There are obvious issues with chaining any type of discretionary spending to an arbitrary fraction of some debatable measure of economic growth, such as GDP. Such efforts have created an incentive to produce justifications for ever-expanding requests, regardless of the threat or strategy. The fact is that defense spending, adjusted to 2011 constant dollars, had a post–World War II historical peak in 2010, when President Obama budgeted $720 billion for such costs. This financing amounted to more than President Harry Truman spent at the height of the Korean War in 1953—$415 billion—and more than President Lyndon Johnson spent at the height of the Vietnam War, $522 billion in 1968. Even after the Budget Control Act of 2011 and the sequestration cuts in 2011, the United States has a larger defense budget than the next seven nations combined. Moreover, the United States alone accounts for more than 35 percent of the world’s defense expenditure.

In 2014, three years after withdrawing from Iraq and ending the International Security Assistance Force in Afghanistan, the United States actually spent more on defense than President Reagan did during the peak of the Cold War in 1986. These administrations spent a comparative $557 billion and $556 billion, respectively, when adjusted for inflation. It is important to note that the Reagan administration was simultaneously overseeing the modernization of the nuclear triad and competing in an arms race with the Soviet Union at the time.

Finally, President Obama has also collectively spent more on defense—$5.6 trillion, including the FY 2017 budget request—than the $4.5 trillion that President George W. Bush spent on defense during the entirety of his administration. The United States has spent roughly $10 trillion on defense in the last fifteen years—not counting the U.S. Department of Homeland Security’s budget, which will be another $40 billion this year, or the $80 billion we spend on intelligence; the ballooning costs of veteran’s benefits, which this year will reach $182 billion or the cost to the Treasury of amortizing the unfunded liabilities for military retirement benefits, which will total nearly $80 billion in FY 2017. Additionally, the U.S. Department of the Treasury calculates the total veterans’ benefits payable at $4.5 trillion.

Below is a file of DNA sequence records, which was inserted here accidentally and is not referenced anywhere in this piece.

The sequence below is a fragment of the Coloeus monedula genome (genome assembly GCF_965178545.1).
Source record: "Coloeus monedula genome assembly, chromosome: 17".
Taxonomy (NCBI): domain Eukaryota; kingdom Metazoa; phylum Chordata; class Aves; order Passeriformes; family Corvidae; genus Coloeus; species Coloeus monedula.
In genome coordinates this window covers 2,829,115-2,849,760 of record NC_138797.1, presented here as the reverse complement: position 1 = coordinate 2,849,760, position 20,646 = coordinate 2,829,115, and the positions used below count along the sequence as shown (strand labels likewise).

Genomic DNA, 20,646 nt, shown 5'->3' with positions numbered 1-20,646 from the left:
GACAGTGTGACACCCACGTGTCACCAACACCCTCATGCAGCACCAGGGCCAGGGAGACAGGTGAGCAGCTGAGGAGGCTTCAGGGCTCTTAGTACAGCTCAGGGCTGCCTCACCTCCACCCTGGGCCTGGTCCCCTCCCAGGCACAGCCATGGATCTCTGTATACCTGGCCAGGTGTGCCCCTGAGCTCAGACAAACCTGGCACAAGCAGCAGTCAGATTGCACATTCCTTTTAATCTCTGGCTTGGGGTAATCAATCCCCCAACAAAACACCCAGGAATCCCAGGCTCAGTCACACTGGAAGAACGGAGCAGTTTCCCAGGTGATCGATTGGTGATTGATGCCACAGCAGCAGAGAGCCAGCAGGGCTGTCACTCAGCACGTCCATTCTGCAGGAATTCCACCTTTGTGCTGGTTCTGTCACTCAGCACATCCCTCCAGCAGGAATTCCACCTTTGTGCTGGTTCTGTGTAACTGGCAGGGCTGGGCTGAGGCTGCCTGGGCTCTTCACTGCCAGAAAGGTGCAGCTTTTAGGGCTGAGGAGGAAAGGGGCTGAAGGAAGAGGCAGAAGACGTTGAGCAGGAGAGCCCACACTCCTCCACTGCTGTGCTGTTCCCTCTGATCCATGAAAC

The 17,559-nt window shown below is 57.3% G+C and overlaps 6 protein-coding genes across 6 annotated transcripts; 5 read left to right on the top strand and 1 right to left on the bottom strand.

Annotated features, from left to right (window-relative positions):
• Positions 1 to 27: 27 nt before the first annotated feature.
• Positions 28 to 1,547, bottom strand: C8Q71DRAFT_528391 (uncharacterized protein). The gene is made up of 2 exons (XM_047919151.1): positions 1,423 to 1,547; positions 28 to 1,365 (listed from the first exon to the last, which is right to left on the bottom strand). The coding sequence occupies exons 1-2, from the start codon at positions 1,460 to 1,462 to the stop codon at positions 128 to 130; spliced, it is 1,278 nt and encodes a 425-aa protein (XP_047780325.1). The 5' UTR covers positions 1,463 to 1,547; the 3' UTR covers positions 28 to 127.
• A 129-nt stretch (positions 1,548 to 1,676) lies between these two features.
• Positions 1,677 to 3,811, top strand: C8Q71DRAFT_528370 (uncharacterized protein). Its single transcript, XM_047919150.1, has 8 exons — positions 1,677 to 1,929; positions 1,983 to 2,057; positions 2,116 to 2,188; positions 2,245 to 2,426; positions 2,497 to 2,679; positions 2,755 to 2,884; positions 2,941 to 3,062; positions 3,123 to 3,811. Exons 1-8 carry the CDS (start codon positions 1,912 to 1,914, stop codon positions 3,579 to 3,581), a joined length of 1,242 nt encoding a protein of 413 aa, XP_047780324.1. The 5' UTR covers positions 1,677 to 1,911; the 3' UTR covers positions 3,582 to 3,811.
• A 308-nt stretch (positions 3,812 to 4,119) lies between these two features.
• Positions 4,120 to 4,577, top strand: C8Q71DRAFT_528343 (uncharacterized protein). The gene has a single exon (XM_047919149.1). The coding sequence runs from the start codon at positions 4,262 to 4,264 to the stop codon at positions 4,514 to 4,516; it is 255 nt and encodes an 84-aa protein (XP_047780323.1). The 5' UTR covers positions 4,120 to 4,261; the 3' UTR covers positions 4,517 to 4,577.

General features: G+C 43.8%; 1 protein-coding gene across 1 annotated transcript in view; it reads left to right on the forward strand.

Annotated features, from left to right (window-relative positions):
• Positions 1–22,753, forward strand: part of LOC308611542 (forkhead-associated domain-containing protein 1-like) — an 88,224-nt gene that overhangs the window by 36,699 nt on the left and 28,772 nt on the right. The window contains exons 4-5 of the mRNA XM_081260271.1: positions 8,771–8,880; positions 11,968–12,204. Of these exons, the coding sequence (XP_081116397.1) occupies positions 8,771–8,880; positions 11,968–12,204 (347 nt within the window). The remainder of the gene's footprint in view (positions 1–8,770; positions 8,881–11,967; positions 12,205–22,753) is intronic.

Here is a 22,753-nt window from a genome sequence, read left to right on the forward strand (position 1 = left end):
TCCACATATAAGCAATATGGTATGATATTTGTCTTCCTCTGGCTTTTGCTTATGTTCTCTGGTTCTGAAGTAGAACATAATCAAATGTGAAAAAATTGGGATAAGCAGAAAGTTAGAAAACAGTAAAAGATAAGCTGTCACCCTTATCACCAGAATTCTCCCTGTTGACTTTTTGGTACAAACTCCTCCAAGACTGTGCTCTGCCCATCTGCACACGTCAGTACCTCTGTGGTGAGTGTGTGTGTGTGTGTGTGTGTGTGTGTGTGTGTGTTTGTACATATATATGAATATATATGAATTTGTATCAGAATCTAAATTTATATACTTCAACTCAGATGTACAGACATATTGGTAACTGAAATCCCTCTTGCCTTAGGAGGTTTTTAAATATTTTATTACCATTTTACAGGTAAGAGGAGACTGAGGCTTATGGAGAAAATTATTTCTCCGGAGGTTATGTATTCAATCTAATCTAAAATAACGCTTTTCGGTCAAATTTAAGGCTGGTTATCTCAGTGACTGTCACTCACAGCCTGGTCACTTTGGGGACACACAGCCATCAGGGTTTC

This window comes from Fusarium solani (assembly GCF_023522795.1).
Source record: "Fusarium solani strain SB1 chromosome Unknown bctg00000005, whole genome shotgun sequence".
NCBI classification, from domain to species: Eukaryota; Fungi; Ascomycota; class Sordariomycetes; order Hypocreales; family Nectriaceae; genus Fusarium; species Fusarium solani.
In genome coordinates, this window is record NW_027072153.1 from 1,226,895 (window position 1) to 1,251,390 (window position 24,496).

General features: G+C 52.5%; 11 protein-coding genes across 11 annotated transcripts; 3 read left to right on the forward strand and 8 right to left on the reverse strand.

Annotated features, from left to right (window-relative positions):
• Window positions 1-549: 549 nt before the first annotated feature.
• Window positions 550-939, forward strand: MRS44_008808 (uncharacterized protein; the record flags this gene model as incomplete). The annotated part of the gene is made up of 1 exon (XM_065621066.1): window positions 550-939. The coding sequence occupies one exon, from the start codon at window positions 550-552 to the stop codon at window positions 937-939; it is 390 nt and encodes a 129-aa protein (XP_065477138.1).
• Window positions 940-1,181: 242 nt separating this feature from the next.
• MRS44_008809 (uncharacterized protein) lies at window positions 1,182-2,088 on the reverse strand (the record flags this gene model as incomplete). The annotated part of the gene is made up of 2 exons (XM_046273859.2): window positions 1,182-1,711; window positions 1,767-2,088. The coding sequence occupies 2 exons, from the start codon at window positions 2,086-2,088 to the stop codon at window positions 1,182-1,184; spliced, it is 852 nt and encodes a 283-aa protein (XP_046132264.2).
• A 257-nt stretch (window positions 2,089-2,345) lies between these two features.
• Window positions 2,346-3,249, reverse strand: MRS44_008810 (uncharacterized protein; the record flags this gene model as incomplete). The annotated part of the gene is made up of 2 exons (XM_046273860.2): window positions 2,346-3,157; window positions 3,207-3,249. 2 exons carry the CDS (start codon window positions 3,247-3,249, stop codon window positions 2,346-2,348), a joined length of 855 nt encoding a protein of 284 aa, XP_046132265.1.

With defense spending at historic highs in the absence of a major declared war, there has been a plethora of fallacious arguments to increase the size of the national security budget. The guiding documents that seek to define just what role U.S. military power should play in the current global environment—which primarily are DOD’s “2014 Defense Quadrennial Review,” or QDR and the White House’s 2015 “National Security Strategy”. These documents consistently characterize the threats to U.S. interests as increasingly serious challenges. Yet, these threats are only becoming more serious if one has a truncated view of history. Each of the identified threats has been a part of the U.S. strategic calculus for as far back as seventy years: Russia, which has been included since the beginning of the Cold War in 1947; China, since the end of the Chinese Civil War in 1950; North Korea, since the end of the Korean War in 1953; Iran, since the Islamic Revolution in 1979; and global terror networks, since the September 11, 2001 terrorist attacks. National security strategy, and in particular the defense budget, paints these entities as having the intent and capacity to undermine the international order and threaten vital U.S. interests—which are always ill-defined—and allies.

There is a certain amount of truth to these arguments. However, such a military-dominant strategy works against the United States’ own interests by heightening tensions and mistrust, provoking arms races and diminishing other options—such as diplomacy, which receives far too little funding, economic engagement and institution building. The United States has a finite set of resources that need to be spent wisely. The DOD has historically been a terrible steward of taxpayer money—which is evidenced by seemingly guaranteed cost and time overruns on its weapon systems, as well as the fact that the DOD has not passed a full audit in years. The Pentagon does not need a blank check, but rather clear, smart, well-managed and achievable policies that work in conjunction with the array of other tools U.S. policymakers have at their disposal. As we pointed out several times, the country needs an integrated national security budget to make this happen.